Professor Rose Publishes Book on 2012 Senate Race

Professor Gary Rose

News Story: October 10, 2013

Noted political mind and chairman of Sacred Heart University’s department of Government and Politics, Professor Gary L. Rose, tackles the partisan and pricey 2012 election for one of Connecticut’s Senate seats in his latest book, No Holds Barred: The 2012 Connecticut Senate Race.

The book, which was released in August by Academica Press, chronicles the bitter and protracted race between former WWE executive Linda McMahon and three-term congressman Chris Murphy. Rose brings the reader to the forefront of the heated contest from examining all the candidates who initially dipped into the race and the nominating conventions to the run-up of the general election and a thoughtful analysis of the election results.

Rose, a prolific writer, penned the book, in part, because the race for the seat garnered an unprecedented amount of national attention, and the candidates fed the curiosity of political onlookers with scores of self-lauding testimonials and a barrage of negative campaign advertisements, along with their loyal and outspoken supporters and intense debates.

Rose says the race appeared to be anyone’s to win as it was an open seat after Senator Joseph Lieberman, an Independent who caucused with Democrats, announced that he wouldn’t run again in 2012, a decision surprising to many.

“I decided to focus on this particular election, because I thought it deserved a laser type of analysis,” Rose says. “There was talk of the Grand Old Party reclaiming the Senate in 2012. There was a great deal of national attention on this race. Linda McMahon, who has star power, had previously run for the Senate (against now Senator Richard Blumenthal in 2010), and Chris Murphy seemed like the heir apparent. It was very competitive.” At times, McMahon and Murphy were just mere single-digit points apart, and Rose closely looks at the polls week by week leading up to the general election.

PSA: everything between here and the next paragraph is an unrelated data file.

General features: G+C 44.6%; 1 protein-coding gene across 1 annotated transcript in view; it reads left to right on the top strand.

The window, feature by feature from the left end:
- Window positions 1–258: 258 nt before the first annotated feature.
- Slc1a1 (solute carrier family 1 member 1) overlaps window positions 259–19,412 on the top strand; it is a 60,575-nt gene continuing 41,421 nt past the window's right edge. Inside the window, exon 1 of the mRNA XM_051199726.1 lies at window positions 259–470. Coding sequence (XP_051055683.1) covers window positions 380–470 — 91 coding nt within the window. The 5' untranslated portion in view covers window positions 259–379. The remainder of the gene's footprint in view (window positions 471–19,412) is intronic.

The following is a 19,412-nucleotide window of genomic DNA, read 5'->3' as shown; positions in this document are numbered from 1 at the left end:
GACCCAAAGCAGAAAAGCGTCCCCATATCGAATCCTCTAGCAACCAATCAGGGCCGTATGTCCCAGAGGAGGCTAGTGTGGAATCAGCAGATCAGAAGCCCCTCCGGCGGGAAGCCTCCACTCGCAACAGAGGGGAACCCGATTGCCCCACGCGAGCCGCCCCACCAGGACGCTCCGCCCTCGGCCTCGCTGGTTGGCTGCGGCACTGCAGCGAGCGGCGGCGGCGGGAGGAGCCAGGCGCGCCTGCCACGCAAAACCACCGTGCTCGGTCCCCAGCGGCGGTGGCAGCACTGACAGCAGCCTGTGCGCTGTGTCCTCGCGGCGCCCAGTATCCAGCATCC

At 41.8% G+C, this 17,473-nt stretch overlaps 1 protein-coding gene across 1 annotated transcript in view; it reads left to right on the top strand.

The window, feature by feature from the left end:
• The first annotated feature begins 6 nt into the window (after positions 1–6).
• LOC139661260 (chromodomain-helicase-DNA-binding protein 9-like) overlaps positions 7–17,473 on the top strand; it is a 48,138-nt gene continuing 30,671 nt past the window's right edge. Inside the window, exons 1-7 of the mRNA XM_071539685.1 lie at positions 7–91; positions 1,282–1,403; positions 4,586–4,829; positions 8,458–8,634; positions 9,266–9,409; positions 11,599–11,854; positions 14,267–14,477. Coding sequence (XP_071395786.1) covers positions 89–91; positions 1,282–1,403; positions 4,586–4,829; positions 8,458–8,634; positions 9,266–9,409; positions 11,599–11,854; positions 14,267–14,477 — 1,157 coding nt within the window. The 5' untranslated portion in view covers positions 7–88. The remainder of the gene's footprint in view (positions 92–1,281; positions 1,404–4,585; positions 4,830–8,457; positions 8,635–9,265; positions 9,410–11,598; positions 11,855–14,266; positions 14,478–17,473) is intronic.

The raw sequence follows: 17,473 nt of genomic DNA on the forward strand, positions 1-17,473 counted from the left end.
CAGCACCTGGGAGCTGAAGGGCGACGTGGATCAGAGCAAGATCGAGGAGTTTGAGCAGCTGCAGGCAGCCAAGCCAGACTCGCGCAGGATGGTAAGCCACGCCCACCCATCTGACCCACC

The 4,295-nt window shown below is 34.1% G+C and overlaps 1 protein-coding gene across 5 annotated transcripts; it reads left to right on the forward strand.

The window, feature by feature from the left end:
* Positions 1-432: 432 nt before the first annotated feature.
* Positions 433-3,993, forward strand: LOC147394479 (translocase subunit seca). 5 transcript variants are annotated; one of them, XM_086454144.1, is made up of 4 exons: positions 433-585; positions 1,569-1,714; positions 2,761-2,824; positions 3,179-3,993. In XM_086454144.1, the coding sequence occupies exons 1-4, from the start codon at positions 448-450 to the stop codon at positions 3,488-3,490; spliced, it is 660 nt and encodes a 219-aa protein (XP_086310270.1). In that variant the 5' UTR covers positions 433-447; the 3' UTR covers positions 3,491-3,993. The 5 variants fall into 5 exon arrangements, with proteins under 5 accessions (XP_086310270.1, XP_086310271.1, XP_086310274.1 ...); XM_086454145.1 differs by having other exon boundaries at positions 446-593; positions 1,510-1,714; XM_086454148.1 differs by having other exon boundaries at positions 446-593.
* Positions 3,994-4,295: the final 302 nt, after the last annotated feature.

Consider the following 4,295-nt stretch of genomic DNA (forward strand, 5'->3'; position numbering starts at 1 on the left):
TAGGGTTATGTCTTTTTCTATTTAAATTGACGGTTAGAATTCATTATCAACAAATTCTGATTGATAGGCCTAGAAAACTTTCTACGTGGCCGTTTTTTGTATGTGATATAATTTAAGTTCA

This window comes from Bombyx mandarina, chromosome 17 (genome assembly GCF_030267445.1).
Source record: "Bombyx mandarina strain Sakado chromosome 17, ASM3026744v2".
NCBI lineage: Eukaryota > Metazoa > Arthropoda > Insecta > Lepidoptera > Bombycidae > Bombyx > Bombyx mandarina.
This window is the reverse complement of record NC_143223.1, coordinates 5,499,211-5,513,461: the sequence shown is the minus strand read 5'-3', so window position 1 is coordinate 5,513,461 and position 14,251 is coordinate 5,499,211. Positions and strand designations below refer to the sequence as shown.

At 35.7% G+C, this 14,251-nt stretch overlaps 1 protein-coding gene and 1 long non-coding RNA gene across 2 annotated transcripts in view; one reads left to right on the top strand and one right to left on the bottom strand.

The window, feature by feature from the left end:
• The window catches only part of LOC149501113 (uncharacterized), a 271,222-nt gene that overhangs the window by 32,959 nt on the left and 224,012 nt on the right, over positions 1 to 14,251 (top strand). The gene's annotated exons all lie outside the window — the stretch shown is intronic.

John White, a professor at Catholic University of America, calls Rose’s scholarly book on the 2012 Senate race “a fascinating tale of partisan wrangling.” Indeed, while the book is being used as a case study by political science students, political junkies and Connecticut history buffs will also find Rose’s book captivating.

Rose, who is using the book during his fall semester’s class on congressional politics, says McMahon, a Republican, failed in the end because of several factors that no one could ever overcome. He pointed to President Obama’s political coattails during the 2012 presidential election, the increasing liberal culture of Connecticut and Murphy’s larger political base.

According to Rose, Connecticut has shifted to the label “blue state” in the last several years, which is evidenced in the state’s democratic governor, the Democratic makeup of both chambers of the legislature and that the state’s four Constitutional officers and the entire Congressional delegation are all Democrats.

Recalling a conversation with McMahon about why she failed to win the 2010 race against Blumenthal, Rose writes that it would take a herculean effort on the part of any Republican candidate for a statewide office to overcome what has now become an inherent political advantage for the Democratic Party.

The rise of the Hispanic population in Connecticut has been a benefit to the Democrats, too, Rose contends. While some say McMahon’s immense wealth and connection to the WWE hurt her, Rose shows data to the contrary. He cites a Quinnipiac University poll that asked likely voters how concerned they were over the amount of money McMahon was spending on the race. A total of 52 percent said they were not concerned at all, 18 percent said they were very concerned and another 14 percent were only slightly concerned.

“Her money was not really an issue in 2012,” writes Rose.

He also says that despite McMahon’s attempt to win over women, a key constituency, that segment of voters also contributed to her defeat on Election Day. Rose believes the Republican Party in the state is becoming an endangered species—another factor in McMahon’s loss.

“For a party to survive, it must have an electoral base that allows it to compete at virtually every level of the polity,” Rose writes. “The dominance of one party over another is not in the interest of good government.”

While it stands to reason that the voting population seems to yearn for “outside-the-beltway” political leaders who have accomplishments in the private sector and an individual who is more independent and objective, McMahon possessed those very qualities, Rose notes. Conversely, the Democratic label “still carried sufficient weight” in Connecticut. “This is due to the liberal political culture of our state and the pro-government posture of so many voters,” says Rose.

He says it is too early to speculate whether Connecticut’s new junior senator will live up to voter’s expectations. However, Murphy’s opposition to a strike on Syria in September as a member of the Foreign Relations Committee “squared” with the views of his constituents.

“I suspect that throughout his first term in the Senate he will vote in a manner that pleases his political base,” Rose says. “Murphy is an experienced and shrewd politician, and although I can't prove it, I am sure he carefully tests the wind before he makes bold pronouncements and casts a vote.”